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New chemical biology for tailoring novel therapeutics

Final Report Summary - NCB-TNT (New chemical biology for tailoring novel therapeutics)

Cyclic peptides are increasingly recognized as a very important and promising class of future medicines. This is because they possess so called privileged scaffolds, that is to say these molecules are often cell penetrating and biologically potent. Total chemical synthesis of a handful of such molecules has been possible but it can involve over 40 steps, thus making synthesis of libraries of compound impractical. Many of the most interesting molecules exist only in very small amounts from natural sources. Even where they are more readily available, the chemistry to tailor the molecules to ensure they have desirable properties is lacking, so if the molecule is not perfect it cannot be used. These limitations have meant very few of this exciting class of molecules have made it to clinical trials and they are not fully represented in screens for new drugs.
The thrust of the proposal to the ERC was to combine chemistry and biology to make entirely novel hybrid cyclic peptides molecules. Such hybrids would enable us to go beyond the current state of the art and permit the synthesis of small libraries of complex molecules with bespoke properties.
We set four aims in the proposal, first define the enzymatic activity of the macrocyclase, second carry out novel bio transformations, third generate novel peptide substrates to identify targets of patellamides and fourth to demonstrate the ability to combine chemical synthesis with enzyme chemistry enabling split and pool approach.
We have achieved all four aims, we have published papers as part of each aim, that demonstrate objectively our success. In total we have reported twenty six papers, all of which are available on line with two more being written. Our structural data has been made publicly accessible and the genes of engineered proteins made available through a public repository. We have filed three patents with a fourth submitted and due to be published this year. We have spun out a company to commercialise the technology we have developed. We have publicized our science and held events for school children to promote science. We have thus ensured that we have disseminated the knowledge we have gained.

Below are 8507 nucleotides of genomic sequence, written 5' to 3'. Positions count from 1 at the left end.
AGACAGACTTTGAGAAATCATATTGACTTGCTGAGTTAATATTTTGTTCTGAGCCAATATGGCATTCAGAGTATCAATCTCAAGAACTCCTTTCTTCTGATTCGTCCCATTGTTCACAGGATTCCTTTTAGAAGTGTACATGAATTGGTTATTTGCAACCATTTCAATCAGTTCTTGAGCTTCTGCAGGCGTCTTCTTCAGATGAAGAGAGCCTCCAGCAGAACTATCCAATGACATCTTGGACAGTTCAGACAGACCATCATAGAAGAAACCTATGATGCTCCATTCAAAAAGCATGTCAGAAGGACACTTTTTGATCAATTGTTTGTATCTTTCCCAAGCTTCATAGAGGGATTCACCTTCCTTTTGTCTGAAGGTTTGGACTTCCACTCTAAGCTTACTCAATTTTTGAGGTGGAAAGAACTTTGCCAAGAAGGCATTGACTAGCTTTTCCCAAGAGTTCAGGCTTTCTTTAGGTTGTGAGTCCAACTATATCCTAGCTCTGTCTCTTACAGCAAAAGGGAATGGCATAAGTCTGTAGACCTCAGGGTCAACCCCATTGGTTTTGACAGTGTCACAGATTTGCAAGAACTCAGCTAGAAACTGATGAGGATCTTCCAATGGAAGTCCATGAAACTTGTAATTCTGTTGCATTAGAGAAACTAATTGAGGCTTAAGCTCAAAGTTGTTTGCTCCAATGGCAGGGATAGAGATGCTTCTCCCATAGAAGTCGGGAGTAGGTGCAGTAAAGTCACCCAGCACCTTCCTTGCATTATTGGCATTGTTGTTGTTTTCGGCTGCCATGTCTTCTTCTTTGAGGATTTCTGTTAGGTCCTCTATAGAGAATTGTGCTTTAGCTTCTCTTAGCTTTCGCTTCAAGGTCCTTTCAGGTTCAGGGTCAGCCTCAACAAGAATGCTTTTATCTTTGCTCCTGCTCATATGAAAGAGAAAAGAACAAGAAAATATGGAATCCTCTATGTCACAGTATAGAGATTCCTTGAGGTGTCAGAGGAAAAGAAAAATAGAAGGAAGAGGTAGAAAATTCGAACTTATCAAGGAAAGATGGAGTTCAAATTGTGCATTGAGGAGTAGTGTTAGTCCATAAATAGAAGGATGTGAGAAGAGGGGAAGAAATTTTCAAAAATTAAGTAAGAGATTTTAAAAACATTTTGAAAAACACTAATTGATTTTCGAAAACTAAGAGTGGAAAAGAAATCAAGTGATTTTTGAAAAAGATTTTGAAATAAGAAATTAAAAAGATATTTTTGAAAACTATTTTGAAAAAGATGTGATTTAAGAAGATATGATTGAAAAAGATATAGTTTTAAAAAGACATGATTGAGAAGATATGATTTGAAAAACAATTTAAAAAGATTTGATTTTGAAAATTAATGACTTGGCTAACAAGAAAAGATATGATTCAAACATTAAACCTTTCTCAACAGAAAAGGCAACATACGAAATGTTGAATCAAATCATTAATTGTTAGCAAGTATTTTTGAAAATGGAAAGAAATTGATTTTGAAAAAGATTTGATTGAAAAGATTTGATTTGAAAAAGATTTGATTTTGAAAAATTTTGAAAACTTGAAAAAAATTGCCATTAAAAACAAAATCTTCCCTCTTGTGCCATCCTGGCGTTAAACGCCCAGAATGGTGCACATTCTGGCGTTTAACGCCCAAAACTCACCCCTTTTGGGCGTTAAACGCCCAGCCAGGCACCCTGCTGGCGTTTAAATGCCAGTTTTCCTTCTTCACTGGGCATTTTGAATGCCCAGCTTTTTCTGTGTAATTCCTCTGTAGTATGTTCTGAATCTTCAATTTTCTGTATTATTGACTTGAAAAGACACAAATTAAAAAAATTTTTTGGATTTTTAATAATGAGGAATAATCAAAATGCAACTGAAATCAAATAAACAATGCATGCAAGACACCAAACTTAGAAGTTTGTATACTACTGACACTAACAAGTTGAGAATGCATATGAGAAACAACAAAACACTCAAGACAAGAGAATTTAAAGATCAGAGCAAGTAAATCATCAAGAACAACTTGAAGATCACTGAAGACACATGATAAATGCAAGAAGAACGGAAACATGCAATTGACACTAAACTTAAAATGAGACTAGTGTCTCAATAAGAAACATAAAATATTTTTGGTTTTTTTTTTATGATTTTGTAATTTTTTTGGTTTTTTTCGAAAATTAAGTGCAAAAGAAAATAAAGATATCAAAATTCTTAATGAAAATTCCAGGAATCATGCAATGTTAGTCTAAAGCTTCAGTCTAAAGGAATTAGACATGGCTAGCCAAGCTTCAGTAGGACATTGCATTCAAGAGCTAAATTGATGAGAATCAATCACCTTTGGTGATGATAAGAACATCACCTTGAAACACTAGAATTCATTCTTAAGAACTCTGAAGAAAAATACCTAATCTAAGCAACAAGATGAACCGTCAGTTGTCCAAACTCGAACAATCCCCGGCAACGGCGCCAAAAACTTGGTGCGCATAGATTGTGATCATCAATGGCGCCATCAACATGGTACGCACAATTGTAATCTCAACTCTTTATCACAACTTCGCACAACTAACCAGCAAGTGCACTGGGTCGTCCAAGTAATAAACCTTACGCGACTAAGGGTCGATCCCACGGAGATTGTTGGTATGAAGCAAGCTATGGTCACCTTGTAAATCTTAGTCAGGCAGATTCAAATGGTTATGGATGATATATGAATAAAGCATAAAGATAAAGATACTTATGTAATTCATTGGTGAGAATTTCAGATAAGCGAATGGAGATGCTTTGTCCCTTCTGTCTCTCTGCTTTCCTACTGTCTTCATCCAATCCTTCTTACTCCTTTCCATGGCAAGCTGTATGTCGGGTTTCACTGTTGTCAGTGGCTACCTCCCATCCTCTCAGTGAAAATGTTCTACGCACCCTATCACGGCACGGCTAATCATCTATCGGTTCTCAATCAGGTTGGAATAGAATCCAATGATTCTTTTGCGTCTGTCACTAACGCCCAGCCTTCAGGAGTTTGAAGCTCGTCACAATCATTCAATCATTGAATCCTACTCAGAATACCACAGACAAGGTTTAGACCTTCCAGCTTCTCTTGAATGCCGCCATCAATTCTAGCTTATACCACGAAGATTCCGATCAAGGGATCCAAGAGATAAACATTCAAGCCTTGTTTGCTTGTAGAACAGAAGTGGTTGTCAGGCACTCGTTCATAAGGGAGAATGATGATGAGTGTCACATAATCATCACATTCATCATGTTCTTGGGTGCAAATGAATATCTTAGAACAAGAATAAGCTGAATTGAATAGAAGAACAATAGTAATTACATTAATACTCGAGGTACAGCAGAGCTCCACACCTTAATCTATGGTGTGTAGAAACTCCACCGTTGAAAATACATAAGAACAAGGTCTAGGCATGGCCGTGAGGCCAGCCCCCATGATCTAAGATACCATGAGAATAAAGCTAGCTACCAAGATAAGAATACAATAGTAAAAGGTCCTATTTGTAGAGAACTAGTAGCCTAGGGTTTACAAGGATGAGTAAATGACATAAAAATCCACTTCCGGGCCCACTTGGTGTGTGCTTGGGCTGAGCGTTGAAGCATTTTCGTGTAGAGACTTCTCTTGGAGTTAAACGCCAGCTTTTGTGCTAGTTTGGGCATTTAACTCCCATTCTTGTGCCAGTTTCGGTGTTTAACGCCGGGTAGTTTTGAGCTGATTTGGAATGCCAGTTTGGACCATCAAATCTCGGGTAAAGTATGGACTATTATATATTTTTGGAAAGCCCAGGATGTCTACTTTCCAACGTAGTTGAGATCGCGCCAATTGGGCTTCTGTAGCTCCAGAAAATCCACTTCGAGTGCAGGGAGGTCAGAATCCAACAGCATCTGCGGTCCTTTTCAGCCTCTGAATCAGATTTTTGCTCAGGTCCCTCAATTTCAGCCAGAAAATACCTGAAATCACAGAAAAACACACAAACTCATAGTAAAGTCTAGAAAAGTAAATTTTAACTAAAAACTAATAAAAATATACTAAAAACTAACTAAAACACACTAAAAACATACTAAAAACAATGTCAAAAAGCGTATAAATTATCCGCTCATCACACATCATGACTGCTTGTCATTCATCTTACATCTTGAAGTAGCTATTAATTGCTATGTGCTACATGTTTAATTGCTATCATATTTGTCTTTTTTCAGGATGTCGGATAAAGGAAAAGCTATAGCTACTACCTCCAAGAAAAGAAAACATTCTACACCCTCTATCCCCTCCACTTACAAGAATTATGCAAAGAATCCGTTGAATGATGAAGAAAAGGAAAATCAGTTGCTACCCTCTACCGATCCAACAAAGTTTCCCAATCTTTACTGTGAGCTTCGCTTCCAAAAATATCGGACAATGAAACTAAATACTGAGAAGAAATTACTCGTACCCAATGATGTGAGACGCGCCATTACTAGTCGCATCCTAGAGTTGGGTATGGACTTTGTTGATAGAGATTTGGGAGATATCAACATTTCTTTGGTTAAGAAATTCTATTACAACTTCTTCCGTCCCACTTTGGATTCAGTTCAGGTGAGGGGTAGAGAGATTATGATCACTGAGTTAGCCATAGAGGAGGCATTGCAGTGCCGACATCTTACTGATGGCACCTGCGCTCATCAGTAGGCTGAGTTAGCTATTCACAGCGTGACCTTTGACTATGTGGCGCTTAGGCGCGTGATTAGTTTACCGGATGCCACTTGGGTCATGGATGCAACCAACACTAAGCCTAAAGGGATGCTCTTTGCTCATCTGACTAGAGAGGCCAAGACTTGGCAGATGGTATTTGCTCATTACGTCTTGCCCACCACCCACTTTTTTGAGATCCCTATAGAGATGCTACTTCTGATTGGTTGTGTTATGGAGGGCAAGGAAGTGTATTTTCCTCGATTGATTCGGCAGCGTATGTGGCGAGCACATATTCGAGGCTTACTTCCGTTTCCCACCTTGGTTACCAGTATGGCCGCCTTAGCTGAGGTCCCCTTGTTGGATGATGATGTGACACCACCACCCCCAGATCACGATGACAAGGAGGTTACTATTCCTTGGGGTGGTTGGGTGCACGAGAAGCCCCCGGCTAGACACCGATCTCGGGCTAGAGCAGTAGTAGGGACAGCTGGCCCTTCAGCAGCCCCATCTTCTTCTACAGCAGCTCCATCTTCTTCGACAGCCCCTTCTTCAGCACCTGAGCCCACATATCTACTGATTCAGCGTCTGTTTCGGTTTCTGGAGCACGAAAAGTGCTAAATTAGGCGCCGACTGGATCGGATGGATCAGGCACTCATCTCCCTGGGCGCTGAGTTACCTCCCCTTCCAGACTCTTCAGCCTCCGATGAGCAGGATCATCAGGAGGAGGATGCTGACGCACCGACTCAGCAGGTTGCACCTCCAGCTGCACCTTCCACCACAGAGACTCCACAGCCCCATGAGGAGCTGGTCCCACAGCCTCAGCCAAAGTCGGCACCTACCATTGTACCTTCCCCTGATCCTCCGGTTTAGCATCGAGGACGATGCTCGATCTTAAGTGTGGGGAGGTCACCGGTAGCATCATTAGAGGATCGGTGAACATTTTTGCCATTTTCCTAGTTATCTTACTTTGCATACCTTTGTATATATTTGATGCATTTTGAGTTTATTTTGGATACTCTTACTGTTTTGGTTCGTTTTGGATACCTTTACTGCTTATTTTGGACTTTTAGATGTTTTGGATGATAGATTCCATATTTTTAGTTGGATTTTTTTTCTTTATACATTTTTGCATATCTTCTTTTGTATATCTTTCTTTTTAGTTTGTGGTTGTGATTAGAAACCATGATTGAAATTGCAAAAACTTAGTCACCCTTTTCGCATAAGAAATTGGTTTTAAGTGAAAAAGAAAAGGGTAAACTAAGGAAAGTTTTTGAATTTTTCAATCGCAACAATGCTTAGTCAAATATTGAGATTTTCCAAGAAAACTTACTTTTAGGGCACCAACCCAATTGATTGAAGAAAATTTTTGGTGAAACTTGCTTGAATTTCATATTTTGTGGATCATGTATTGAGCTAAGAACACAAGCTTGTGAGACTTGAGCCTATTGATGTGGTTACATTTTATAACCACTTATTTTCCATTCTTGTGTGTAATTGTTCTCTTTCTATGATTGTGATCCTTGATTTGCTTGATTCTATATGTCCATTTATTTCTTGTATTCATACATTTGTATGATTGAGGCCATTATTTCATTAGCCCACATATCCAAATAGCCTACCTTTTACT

Scientific highlights have included the (1) We reported the molecular characterization of a new class of macrocyclase and engineered substrates that allowed enzymes to be deployed. (2) We designed and realization of an engineered tailoring enzyme that can process non-natural substrates. (3) We characterized new enzyme chemistries including amide methylation that can introduce important modifications into substrates that are almost impossible by other routes. (4) Finally, we brought all our learning together and were able to make a molecules that that contained no natural amino acids and make small libraires of novel molecules by combining chemistry and biology.

ERC funding has transformed my research output and direction. My lab has been recognized by three major awards, Fellowship of the Royal Society, Fellow of the American Association for the Advancement of Science and the Tilden Medal of the Royal Society of Chemistry, all of which relate to the work in this project. This was a bold and ambitious project; it represented a shift in my expertise. I believe it has been very successful.